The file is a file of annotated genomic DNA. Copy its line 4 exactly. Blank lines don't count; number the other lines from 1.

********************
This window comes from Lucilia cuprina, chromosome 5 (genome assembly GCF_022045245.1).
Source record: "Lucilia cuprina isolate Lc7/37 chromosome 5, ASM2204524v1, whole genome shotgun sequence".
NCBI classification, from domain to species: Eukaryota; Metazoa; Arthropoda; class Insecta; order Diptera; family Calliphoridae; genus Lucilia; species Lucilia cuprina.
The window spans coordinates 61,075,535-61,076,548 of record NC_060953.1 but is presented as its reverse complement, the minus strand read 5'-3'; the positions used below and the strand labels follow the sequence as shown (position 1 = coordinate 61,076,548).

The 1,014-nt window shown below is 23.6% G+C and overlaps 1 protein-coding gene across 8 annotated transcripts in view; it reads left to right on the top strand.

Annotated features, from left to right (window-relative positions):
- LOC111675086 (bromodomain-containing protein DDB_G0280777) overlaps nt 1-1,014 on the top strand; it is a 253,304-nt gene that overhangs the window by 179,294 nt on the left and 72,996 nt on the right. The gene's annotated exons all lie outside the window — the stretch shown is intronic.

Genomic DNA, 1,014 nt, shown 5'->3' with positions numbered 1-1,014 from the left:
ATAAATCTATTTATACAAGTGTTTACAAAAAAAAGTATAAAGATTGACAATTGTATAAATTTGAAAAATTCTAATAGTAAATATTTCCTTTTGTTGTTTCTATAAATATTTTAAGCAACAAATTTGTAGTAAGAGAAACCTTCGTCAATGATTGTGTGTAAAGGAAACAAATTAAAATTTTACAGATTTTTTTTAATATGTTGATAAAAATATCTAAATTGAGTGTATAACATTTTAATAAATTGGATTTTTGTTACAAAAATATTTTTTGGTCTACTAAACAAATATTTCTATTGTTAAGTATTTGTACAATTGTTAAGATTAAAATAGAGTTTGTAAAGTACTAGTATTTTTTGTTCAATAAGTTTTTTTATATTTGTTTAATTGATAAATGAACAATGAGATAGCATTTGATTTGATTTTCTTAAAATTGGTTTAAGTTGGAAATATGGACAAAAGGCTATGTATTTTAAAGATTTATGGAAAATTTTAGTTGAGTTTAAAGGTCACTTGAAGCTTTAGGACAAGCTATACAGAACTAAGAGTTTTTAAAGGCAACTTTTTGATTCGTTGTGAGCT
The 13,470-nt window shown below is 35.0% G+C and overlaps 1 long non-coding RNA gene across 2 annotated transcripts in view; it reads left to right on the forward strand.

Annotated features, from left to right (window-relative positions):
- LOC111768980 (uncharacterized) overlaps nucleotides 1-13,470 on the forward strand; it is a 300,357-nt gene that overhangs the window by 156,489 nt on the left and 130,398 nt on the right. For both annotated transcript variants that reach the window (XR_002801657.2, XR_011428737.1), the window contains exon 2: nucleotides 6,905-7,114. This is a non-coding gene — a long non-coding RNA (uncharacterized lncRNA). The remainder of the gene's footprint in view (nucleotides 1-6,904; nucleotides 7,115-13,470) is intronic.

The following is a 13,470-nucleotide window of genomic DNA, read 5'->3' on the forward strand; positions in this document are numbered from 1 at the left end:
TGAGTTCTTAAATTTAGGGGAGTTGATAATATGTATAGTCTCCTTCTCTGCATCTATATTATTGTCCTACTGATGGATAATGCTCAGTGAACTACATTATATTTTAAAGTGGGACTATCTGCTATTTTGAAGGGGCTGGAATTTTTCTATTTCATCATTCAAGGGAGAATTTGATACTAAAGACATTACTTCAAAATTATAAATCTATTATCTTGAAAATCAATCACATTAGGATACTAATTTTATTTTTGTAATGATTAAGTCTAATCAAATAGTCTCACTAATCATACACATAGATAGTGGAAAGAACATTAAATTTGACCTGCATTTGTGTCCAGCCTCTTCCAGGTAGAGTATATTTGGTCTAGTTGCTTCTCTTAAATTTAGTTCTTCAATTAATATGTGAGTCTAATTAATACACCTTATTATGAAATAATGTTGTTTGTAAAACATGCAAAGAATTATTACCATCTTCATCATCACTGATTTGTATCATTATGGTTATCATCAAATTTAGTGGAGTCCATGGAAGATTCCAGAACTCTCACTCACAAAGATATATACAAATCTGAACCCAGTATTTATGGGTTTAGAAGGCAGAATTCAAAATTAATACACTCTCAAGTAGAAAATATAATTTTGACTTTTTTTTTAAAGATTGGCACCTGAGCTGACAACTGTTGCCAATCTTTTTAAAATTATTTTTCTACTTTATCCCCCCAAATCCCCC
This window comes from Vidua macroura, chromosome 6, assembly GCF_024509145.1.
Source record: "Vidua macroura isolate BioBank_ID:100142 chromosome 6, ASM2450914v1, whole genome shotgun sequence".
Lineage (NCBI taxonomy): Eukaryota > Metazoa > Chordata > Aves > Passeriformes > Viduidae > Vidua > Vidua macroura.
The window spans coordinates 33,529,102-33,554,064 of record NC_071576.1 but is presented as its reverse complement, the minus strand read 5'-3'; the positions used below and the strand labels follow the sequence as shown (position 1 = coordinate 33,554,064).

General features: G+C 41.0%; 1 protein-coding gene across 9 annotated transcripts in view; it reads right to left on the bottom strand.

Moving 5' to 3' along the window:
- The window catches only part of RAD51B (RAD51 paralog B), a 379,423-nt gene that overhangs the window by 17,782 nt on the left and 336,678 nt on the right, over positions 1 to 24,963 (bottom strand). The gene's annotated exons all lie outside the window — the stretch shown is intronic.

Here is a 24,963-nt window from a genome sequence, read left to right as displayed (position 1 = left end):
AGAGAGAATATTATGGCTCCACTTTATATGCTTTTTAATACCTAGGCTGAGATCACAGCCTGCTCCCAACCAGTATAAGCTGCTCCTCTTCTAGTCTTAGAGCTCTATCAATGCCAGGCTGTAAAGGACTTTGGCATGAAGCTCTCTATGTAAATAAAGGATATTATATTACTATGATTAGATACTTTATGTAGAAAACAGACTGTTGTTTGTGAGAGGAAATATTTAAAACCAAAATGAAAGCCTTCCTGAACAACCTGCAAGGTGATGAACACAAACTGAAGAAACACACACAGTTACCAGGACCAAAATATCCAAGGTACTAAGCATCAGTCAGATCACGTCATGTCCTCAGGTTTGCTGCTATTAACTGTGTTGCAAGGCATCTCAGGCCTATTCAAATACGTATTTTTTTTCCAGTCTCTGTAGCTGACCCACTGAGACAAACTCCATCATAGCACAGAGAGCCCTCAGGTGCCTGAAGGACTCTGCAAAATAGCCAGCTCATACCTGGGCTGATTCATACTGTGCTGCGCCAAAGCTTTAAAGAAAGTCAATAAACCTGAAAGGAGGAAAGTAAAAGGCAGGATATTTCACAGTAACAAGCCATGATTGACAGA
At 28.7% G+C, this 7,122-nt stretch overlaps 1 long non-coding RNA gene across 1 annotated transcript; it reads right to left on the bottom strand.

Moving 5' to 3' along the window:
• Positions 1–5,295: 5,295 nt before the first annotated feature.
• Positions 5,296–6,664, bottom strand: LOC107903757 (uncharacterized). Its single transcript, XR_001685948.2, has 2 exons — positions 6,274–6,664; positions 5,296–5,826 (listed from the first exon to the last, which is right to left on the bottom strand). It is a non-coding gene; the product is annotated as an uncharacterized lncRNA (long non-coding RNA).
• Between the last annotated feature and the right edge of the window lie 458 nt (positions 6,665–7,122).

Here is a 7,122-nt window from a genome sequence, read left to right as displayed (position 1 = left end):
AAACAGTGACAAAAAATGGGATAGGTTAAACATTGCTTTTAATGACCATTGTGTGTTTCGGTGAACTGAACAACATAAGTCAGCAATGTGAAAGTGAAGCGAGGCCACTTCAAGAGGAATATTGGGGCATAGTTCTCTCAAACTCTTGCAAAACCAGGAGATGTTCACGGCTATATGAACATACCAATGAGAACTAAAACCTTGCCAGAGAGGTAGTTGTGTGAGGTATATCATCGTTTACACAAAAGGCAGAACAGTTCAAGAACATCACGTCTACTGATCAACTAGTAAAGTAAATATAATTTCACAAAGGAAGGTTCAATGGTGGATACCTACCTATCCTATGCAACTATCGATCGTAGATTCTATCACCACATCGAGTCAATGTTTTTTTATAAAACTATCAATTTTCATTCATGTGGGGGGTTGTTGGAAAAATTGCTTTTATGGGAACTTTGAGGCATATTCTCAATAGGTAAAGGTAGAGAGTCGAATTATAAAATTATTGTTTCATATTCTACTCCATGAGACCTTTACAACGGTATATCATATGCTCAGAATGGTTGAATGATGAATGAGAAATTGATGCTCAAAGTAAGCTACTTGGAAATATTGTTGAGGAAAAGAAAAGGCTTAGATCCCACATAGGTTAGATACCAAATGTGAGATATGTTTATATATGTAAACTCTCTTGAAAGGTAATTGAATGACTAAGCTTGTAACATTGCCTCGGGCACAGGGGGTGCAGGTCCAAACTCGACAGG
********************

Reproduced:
The window spans coordinates 61,075,535-61,076,548 of record NC_060953.1 but is presented as its reverse complement, the minus strand read 5'-3'; the positions used below and the strand labels follow the sequence as shown (position 1 = coordinate 61,076,548).